LOUIS, Missouri (Guardian) — The 2022 Champions Showdown 9LX (Fischer Random) in St. Louis proved a horror show for Garry Kasparov, who in his prime as world champion from 1985 to 2000 won 15 consecutive tournaments. The 60-year-old, who rivals Magnus Carlsen and Bobby Fischer as the No 1 of all time, managed only a single solitary draw in nine games, and blamed it on the demands of his political work.
Back again last week for another try, Kasparov had a brilliant start with 3/4, leading the 10-player elite field headed by the world Nos 2 and 3, Fabiano Caruana and Hikaru Nakamura, unbeaten after impressive wins against Wesley So and Ray Robson and draws with Nakamura and Levon Aronian.
Round five against Jeffery Xiong proved the turning point. Kasparov created a strong pawn centre at e4 and f4, then failed to strike. When the opportunity arrived for e5, f5 and fxg6 opening up the black king he missed it, soon lost on time, then lost his final four games to end up in eighth place with 3/9.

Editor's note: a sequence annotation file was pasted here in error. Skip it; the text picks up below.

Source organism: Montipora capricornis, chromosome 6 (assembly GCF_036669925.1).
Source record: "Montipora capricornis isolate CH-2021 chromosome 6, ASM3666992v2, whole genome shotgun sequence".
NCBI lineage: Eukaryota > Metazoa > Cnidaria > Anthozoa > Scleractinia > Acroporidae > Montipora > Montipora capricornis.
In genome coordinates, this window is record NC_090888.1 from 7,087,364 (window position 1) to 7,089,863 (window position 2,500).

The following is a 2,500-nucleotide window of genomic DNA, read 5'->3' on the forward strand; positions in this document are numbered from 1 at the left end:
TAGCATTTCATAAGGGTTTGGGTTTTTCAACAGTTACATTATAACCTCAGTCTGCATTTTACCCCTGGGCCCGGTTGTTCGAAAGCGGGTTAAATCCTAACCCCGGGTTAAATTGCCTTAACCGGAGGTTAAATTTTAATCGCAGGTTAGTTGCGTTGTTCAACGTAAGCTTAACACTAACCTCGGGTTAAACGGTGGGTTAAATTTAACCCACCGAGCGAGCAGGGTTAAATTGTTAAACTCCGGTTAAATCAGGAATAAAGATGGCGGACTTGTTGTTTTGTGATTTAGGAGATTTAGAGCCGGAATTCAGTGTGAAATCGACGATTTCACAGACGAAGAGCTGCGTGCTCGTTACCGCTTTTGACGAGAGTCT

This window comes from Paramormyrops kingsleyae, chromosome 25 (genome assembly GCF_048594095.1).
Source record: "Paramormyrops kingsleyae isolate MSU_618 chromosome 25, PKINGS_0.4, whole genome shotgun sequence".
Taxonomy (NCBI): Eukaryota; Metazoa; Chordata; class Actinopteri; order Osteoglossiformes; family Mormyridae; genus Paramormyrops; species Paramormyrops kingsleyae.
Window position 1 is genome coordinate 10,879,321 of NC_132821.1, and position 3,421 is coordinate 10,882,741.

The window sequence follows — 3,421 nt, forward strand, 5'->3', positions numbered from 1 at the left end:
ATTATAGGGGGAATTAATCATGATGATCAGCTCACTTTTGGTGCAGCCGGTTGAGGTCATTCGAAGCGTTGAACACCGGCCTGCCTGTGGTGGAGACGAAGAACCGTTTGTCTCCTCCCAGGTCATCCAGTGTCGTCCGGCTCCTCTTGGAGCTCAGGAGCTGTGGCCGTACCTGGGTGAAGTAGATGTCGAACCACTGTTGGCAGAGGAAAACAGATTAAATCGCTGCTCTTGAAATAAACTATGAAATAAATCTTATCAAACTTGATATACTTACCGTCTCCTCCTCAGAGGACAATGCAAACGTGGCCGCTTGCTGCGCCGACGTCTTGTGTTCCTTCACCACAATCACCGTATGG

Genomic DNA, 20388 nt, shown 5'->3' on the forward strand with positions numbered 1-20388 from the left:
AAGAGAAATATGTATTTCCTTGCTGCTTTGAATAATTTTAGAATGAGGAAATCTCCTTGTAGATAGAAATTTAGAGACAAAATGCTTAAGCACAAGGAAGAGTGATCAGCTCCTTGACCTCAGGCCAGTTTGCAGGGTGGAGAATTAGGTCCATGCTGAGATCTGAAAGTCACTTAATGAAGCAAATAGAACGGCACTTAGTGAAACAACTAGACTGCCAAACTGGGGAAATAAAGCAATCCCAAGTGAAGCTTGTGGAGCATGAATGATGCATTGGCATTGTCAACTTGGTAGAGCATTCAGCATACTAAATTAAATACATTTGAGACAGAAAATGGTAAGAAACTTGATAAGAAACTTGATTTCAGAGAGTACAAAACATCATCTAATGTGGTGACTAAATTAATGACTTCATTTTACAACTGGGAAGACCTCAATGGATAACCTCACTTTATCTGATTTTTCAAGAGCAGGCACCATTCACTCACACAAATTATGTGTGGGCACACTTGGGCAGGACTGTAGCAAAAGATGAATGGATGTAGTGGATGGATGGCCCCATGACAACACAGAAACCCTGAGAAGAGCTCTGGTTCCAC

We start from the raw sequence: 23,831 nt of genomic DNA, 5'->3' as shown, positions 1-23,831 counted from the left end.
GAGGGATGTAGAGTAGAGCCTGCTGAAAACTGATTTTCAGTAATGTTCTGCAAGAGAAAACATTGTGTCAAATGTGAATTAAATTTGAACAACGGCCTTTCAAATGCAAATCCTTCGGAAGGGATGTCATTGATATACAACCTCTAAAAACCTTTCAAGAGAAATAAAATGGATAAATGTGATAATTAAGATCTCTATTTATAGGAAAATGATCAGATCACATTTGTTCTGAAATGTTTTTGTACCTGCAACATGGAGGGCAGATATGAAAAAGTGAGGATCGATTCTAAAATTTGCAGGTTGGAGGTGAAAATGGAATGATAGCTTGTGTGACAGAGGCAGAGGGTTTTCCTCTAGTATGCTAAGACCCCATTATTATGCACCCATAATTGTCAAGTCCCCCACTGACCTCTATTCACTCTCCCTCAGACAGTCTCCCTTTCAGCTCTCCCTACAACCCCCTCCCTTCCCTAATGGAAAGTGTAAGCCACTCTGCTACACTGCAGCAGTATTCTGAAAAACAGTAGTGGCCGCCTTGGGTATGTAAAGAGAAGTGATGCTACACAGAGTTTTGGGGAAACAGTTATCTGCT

The main culprit was his poor clock handling. He often used more than half his 20 minutes time on the opening, and had to play with only the 10 seconds per move increment for the final part of the game.
Kasparov may yet return for the St Louis Rapid and Blitz in November. One of his predecessors, Emanuel Lasker, who held the world crown for a record 27 years from 1894 to 1921, also competed sparingly in his later years, yet achieved one of his best career performances when aged 67 at Moscow 1935, finishing third just half a point behind Mikhail Botvinnik and Salo Flohr, who were then world top 10 players and 40 years or more his junior.
Kasparov enjoyed his brief day in the sun at the start of the Champions Showdown. When Magnus Carlsen sent him congratulations on his performance, he was able to thank him: “From one ex world champion to another.”